An administrator is migrating a virtual machine in a DRS cluster. The migration fails the validation check because of a CPU incompatibility issue.
Which two steps can be taken to resolve this issue? (Choose two)
Identify the CPU feature incompatibility, and then disable the feature in the BIOS of the effected ESXi hosts.
Configure EVC for RDS (DRS?) cluster.
Configure EVC for each ESXi host.
Identify the CPU feature incompatibility, and then mask the feature on all virtual machines in the cluster.
CPU Compatibility and EVC
vCenter Server performs a number of compatibility checks before allowing migration of running or suspended virtual machines to ensure that the virtual machine is compatible with the target host. vMotion transfers the running state of a virtual machine between underlying ESXi systems. Successful live migration requires that the processors of the target host be able to provide the same instructions to the virtual machine after migration that the processors of the source host provided before migration. Clock speed, cache size, and number of cores can differ between source and target processors, but the processors must come from the same vendor class (AMD or Intel) to be vMotion compatible.
Migrations of suspended virtual machines also require that the virtual machine be able to resume execution on the target host using equivalent instructions.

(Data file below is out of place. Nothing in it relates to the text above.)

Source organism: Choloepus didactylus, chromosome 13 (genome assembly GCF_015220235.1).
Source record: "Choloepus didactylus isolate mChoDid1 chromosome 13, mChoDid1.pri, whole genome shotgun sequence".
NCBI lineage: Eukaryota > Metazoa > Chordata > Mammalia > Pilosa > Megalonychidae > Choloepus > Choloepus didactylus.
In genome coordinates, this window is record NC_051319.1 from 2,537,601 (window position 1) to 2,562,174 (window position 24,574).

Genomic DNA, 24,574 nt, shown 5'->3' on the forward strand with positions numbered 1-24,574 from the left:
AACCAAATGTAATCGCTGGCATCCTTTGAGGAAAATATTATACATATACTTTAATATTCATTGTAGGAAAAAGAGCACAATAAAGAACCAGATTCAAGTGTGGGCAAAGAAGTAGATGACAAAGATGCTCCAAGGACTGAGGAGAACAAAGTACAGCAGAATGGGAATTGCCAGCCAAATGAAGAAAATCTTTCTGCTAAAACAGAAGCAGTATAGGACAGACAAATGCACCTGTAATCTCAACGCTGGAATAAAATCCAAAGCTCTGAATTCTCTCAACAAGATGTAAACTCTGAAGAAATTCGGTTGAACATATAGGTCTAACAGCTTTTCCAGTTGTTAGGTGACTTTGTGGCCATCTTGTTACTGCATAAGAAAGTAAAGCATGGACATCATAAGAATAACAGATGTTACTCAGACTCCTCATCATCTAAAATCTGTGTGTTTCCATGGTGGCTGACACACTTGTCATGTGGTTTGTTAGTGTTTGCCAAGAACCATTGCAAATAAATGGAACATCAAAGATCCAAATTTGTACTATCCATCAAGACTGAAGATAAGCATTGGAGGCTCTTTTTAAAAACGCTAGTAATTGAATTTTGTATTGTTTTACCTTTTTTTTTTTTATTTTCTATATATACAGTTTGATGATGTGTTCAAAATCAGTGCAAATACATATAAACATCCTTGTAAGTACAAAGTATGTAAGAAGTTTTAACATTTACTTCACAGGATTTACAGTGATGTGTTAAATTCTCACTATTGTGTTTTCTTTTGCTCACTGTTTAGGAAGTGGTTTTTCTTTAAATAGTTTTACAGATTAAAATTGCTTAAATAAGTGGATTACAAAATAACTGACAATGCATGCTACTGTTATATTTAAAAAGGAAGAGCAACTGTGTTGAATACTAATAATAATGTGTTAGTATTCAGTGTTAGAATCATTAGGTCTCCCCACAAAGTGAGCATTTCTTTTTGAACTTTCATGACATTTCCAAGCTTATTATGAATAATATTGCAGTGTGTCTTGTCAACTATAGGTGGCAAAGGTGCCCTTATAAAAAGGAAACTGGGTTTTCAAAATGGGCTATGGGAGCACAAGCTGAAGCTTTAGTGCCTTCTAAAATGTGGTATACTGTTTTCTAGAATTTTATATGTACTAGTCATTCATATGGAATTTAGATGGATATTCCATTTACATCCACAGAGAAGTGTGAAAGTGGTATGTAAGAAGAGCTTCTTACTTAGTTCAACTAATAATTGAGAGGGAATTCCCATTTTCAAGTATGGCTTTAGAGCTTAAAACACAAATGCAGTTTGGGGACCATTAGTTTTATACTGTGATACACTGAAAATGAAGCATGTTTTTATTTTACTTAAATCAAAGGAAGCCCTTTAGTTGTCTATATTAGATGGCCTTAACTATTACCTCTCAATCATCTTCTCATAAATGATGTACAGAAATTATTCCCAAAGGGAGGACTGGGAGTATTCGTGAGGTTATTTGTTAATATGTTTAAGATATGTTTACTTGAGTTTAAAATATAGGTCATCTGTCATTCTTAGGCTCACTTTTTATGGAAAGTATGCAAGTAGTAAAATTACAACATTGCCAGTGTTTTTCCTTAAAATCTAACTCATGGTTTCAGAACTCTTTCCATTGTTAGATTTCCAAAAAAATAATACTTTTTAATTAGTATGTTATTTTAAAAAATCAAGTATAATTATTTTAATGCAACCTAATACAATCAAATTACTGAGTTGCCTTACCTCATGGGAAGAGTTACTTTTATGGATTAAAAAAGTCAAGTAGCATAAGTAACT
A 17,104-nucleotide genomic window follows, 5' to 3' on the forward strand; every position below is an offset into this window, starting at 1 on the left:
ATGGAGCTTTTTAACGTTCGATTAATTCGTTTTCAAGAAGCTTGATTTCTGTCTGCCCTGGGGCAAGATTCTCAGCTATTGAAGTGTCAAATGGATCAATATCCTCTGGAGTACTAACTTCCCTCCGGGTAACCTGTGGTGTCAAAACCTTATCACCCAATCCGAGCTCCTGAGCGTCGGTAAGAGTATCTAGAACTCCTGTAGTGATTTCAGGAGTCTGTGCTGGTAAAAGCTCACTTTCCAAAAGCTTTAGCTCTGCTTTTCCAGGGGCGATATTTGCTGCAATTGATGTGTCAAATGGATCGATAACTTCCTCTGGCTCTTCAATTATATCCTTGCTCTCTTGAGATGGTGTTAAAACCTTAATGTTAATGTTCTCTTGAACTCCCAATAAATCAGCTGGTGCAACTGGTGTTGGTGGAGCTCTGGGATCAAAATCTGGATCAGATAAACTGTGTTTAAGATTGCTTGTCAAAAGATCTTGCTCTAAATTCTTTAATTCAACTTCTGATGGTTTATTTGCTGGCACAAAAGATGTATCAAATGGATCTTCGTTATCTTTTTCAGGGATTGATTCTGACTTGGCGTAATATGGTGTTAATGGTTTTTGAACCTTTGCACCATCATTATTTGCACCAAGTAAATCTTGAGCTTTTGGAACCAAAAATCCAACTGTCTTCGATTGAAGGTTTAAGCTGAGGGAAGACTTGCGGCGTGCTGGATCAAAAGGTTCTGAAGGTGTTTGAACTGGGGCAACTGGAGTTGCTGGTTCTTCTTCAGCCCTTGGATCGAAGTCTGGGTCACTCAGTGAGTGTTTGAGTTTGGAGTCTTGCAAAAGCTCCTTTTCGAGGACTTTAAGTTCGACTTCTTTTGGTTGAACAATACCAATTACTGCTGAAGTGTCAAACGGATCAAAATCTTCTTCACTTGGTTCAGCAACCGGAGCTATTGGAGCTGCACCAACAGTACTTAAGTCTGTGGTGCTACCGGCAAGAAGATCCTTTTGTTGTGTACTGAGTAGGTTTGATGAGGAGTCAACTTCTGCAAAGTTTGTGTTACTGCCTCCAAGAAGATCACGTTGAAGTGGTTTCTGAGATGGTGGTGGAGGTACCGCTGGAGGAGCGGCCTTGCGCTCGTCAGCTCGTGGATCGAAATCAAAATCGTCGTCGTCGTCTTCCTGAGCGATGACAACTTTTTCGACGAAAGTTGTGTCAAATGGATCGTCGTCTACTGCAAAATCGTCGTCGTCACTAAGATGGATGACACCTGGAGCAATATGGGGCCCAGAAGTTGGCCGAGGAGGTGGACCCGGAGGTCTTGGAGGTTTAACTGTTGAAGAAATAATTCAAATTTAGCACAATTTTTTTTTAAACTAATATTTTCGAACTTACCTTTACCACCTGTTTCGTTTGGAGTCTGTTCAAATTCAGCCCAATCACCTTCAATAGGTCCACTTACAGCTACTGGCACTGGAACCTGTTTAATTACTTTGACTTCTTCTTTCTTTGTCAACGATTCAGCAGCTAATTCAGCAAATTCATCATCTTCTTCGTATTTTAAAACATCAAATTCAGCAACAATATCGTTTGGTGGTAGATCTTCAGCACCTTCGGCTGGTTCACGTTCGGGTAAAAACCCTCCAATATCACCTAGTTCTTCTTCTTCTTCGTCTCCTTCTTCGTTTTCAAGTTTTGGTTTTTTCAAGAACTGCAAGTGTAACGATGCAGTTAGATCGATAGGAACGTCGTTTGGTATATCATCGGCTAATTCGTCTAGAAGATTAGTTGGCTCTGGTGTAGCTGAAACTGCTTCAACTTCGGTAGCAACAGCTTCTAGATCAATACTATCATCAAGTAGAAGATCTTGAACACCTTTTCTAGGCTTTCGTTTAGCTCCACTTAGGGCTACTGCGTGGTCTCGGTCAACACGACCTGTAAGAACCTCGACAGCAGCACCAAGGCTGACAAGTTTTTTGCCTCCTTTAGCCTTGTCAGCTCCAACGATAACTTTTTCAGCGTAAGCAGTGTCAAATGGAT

When you initiate a migration with vMotion or a migration of a suspended virtual machine, the Migrate Virtual Machine wizard checks the destination host for compatibility and produces an error message if there are compatibility problems that will prevent migration.
The CPU instruction set available to the operating system and applications running in a virtual machine is determined at the time that a virtual machine is powered on. This CPU "feature set" is determined based on the following items:
* Host CPU family and model
* Settings in the BIOS that might disable CPU features
* The ESX/ESXi version running on the host
* The virtual machine’s virtual hardware version
* The virtual machine’s guest operating system
To improve CPU compatibility between hosts of varying CPU feature sets, some host CPU features can be "hidden" from the virtual machine by placing the host in an Enhanced vMotion Compatibility (EVC) cluster.